ECB Ready for Possible June Action With Swift Recovery Ruled Out

© Reuters.  ECB Ready for Possible June Action With Swift Recovery Ruled Out © Reuters. ECB Ready for Possible June Action With Swift Recovery Ruled Out

(Bloomberg) — European Central Bank officials have given up on the idea of a swift economic rebound and are ready to add stimulus again next month if new information suggests existing efforts aren’t enough.

Policy makers agreed at their April 30 meeting that a “V-shaped recovery could probably already be ruled out at this stage,” though their emergency asset purchases prevented the likelihood of a self-reinforcing downward spiral, according to an account of the virtual discussion.

“At the June meeting, more information would be available, including new Eurosystem staff macroeconomic projections,” the account showed. “The Governing Council would have to stand ready to adjust the Pandemic Emergency Purchase Program and potentially other instruments if it saw that the scale of the stimulus was falling short of what was needed.”

Policy makers decided at the meeting to ease the terms of their long-term loans to banks and introduced a new liquidity tool, but opted against expanding quantitative easing. Most economists expect the 750-billion euro ($ 815 billion) emergency bond-buying program will be increased, perhaps as soon as the next policy meeting on June 4.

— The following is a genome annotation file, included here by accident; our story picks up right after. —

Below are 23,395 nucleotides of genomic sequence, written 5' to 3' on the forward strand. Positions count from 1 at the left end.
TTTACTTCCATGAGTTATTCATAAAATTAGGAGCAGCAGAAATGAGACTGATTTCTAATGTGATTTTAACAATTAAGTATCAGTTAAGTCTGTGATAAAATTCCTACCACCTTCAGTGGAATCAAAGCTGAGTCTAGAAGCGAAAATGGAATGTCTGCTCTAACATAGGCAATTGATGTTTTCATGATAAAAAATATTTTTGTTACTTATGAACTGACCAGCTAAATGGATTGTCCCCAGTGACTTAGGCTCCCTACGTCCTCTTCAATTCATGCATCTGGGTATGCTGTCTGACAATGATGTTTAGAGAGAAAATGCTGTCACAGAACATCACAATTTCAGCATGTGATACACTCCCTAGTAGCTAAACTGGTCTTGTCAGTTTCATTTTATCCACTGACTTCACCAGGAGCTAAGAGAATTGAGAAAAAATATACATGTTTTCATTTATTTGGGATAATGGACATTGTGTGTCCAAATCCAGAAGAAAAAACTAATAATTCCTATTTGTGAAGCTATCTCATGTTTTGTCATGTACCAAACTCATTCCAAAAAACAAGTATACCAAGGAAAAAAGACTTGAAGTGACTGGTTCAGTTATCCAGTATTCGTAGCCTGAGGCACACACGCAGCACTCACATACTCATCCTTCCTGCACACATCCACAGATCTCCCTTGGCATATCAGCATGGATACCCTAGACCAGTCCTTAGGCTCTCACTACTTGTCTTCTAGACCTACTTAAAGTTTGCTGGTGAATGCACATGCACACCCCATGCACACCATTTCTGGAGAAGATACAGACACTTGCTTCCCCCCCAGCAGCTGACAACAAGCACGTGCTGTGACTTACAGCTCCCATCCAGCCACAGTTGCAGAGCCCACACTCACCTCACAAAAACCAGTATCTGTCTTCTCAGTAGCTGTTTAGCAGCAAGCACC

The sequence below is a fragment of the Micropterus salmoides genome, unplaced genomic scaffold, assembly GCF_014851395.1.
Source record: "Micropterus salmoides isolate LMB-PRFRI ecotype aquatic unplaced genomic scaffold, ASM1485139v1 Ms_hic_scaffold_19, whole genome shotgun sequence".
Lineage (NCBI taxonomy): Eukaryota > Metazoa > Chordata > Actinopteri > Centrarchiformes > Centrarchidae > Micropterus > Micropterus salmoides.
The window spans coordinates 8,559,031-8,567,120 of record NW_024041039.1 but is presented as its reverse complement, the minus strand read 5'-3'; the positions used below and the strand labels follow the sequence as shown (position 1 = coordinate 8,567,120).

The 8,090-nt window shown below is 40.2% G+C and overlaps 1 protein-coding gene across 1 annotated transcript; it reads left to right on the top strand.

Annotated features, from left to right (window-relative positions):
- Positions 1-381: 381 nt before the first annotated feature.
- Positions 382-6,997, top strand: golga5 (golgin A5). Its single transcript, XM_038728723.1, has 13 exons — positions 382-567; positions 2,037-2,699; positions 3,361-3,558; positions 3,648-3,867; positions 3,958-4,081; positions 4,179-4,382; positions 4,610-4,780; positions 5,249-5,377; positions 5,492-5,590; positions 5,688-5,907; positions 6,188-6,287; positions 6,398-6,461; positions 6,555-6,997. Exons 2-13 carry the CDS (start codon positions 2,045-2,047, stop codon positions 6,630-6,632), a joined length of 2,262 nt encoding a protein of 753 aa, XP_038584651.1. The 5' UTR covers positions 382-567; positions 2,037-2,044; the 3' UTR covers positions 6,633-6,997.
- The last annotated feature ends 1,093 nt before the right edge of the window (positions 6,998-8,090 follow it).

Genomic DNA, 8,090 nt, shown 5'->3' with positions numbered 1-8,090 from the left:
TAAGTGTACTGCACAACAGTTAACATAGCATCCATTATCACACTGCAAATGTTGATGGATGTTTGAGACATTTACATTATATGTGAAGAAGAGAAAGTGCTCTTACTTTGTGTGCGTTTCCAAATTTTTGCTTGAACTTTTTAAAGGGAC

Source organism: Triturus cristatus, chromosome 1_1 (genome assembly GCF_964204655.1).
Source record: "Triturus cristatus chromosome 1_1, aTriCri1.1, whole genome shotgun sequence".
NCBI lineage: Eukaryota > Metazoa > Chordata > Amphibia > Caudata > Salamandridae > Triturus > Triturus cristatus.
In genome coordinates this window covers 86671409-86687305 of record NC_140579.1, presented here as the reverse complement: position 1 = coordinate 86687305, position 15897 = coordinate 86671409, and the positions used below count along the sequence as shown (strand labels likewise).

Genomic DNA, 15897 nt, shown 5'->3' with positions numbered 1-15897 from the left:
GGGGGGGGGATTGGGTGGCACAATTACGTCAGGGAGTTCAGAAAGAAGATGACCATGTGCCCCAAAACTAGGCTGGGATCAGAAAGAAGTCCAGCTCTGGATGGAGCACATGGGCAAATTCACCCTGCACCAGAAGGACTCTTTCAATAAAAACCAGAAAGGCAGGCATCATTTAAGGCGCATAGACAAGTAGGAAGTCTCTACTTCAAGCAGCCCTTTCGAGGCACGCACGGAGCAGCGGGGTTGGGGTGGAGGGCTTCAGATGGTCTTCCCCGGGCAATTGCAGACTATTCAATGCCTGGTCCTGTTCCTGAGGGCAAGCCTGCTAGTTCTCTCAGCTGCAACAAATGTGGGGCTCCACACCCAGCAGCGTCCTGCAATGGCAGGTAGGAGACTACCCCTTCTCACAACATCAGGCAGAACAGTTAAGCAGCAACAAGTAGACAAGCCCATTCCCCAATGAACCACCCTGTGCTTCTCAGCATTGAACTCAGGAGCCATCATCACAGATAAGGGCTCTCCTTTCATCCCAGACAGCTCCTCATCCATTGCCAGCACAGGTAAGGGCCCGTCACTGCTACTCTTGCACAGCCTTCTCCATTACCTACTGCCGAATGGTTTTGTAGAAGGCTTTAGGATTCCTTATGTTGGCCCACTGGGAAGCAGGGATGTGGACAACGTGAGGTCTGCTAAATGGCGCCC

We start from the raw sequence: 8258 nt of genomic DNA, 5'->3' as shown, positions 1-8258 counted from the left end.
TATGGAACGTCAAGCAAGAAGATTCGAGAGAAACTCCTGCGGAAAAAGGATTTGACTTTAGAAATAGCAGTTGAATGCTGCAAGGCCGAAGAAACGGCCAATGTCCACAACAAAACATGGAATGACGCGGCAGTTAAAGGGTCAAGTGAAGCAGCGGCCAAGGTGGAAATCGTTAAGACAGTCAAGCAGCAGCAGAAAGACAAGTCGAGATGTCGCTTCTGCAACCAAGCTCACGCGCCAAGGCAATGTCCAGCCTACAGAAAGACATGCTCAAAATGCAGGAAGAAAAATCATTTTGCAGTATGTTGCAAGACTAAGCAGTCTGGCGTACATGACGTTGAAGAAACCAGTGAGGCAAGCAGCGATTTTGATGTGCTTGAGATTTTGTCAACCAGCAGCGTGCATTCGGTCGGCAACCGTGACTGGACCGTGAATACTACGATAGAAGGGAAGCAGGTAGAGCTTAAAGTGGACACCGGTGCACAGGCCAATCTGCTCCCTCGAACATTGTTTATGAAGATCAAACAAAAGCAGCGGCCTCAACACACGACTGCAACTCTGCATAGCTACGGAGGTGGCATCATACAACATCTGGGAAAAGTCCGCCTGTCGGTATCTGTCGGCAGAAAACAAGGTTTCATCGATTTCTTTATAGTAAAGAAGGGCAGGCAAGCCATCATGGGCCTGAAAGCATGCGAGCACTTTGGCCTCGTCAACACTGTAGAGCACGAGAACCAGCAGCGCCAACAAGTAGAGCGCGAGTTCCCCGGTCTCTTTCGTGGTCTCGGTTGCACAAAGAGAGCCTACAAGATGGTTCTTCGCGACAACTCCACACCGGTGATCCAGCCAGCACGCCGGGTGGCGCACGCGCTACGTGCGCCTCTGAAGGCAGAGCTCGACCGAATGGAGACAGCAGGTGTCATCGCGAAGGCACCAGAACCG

The ECB has pledged to buy more than a trillion euros of debt this year — the most in its history — using the pandemic program and an earlier one. The institution has led the European-level response, with most fiscal action coming only from national governments.

A concern was voiced that the ECB’s large-scale interventions in sovereign bond markets could give rise to “fiscal dominance’” — encouraging irresponsible spending by governments. The Governing Council agreed that “fiscal policy also needed to play an essential role.”

It may get its wish. German and French leaders finally proposed a 500 billion euro aid package this week that might ease some of the pressure, though it requires approval by all 27 European Union member states and would only kick in next year.

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